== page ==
After doing an extensive online search of schools, we "narrowed" our choices down to seven schools; two public, three charter, which included two campuses of one particular charter, and one Independent/Private school. One of the most important criteria was diversity. However, whenever I inquired about "diversity" in any of the Open Houses or interviews, the school officials instantaneously assumed I meant race. Race matters, but when I say diversity, I mean diversity which includes not just race, but ideas/thought, ability levels, socio-economic status, experiences, etc. In one funny incident when I asked if their Kindergarten classrooms were "mixed," the assistant principal nearly had a heart attack. What I was meant was if the classroom was mixed age/grade, like the other public school down the street. I think my laughter revived him, but I'm sure he may have needed CPR when he got back to his office.

Once we made our list, we tried to obtain more data about each school besides test scores. What was extremely problematic, is that it took all of our research abilities combined to find the racial make-up, gender breakdown, student-teacher ratios, and Title I information (how many students receive free or reduced lunch) for each school. All of this information should be on the District website for each public school, and on every website for any other type of school. It is disappointing that parents are making choices based on a host of criteria that may or may not indicate what should be viewed as a "good" school. What parents need to be aware of is that it seems that schools are trying to hide important demographic information from their "audience."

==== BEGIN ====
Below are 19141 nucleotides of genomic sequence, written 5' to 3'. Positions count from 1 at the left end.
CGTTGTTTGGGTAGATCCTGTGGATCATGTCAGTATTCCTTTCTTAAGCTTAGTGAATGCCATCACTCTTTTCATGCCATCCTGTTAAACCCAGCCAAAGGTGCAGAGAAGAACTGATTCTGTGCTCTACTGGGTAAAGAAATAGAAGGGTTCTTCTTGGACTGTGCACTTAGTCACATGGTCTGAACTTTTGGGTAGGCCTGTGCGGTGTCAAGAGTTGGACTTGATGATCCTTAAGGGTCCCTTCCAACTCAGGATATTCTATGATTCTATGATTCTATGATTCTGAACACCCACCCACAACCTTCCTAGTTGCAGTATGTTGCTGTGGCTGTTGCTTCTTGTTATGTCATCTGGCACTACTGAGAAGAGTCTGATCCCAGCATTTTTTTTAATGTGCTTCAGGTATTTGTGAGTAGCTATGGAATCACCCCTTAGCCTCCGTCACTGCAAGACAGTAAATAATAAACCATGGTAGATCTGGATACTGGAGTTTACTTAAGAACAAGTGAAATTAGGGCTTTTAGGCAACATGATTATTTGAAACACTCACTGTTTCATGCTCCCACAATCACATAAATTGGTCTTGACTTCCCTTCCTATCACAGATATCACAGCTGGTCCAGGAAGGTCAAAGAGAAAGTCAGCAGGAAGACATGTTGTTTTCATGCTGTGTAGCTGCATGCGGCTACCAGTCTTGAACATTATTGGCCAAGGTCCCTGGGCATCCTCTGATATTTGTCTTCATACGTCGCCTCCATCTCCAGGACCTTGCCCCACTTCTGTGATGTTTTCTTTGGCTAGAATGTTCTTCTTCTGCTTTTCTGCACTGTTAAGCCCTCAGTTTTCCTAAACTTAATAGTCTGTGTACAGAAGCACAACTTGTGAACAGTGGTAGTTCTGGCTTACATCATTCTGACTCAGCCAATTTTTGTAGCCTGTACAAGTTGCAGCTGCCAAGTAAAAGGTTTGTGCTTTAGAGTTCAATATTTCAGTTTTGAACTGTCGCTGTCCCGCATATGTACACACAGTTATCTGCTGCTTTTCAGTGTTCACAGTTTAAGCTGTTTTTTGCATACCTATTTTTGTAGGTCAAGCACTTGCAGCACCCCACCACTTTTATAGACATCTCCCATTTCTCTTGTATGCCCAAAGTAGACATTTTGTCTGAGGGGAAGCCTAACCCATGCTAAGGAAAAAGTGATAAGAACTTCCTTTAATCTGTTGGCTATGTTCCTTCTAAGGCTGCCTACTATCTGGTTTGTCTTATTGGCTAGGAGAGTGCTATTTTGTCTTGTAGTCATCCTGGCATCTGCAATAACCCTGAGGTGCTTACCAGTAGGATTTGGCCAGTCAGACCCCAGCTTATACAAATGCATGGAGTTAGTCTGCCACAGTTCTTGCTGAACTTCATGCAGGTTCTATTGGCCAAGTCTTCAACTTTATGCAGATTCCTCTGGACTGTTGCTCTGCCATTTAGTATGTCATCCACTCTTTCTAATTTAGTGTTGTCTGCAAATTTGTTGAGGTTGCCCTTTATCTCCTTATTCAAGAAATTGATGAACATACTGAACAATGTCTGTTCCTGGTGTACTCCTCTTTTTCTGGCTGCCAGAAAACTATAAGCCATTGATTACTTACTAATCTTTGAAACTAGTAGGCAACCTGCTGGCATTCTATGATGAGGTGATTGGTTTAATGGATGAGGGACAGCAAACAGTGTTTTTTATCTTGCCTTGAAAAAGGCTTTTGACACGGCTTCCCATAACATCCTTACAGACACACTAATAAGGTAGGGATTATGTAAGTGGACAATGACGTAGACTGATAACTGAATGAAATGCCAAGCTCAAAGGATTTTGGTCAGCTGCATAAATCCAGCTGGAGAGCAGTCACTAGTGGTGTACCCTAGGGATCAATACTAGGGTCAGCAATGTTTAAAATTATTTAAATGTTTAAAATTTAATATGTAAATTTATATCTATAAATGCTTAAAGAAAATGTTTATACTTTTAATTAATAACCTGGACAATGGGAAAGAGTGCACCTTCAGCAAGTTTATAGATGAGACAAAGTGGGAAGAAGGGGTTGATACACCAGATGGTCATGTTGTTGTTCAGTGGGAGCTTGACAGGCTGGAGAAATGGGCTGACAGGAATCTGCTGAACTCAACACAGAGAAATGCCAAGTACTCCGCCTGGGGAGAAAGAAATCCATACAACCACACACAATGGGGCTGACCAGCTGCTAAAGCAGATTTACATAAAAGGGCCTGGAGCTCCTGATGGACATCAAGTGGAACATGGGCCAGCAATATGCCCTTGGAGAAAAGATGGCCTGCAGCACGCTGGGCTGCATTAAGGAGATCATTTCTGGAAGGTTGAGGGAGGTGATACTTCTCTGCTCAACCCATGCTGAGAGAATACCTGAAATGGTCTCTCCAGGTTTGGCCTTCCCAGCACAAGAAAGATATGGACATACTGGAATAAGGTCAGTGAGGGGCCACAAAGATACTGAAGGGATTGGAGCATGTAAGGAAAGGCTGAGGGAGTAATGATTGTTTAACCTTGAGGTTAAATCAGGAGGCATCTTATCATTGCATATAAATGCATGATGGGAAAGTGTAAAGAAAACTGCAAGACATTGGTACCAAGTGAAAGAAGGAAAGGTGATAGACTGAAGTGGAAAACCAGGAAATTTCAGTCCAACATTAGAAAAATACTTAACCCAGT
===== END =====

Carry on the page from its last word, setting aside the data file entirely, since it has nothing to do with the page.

Which brings me to another point. For those who lament the notion that schools are a "business," I'm sorry they are. Even if we did nothing but chose our neighborhood grade school, they are in the "business" of attracting us to their "product" and to highlight that their product is the best in the entire market. Longing for the days when we packed up and walked to school five miles each way up hill is a distant memory - and for many of us a false memory. Schooling has changed and we, as parents must quickly adapt, be equipped with important data, and use due diligence.

Here are five things that signify school culture that I recommend that parents should look for in a "good" school (there are many more, but these stood out in my search).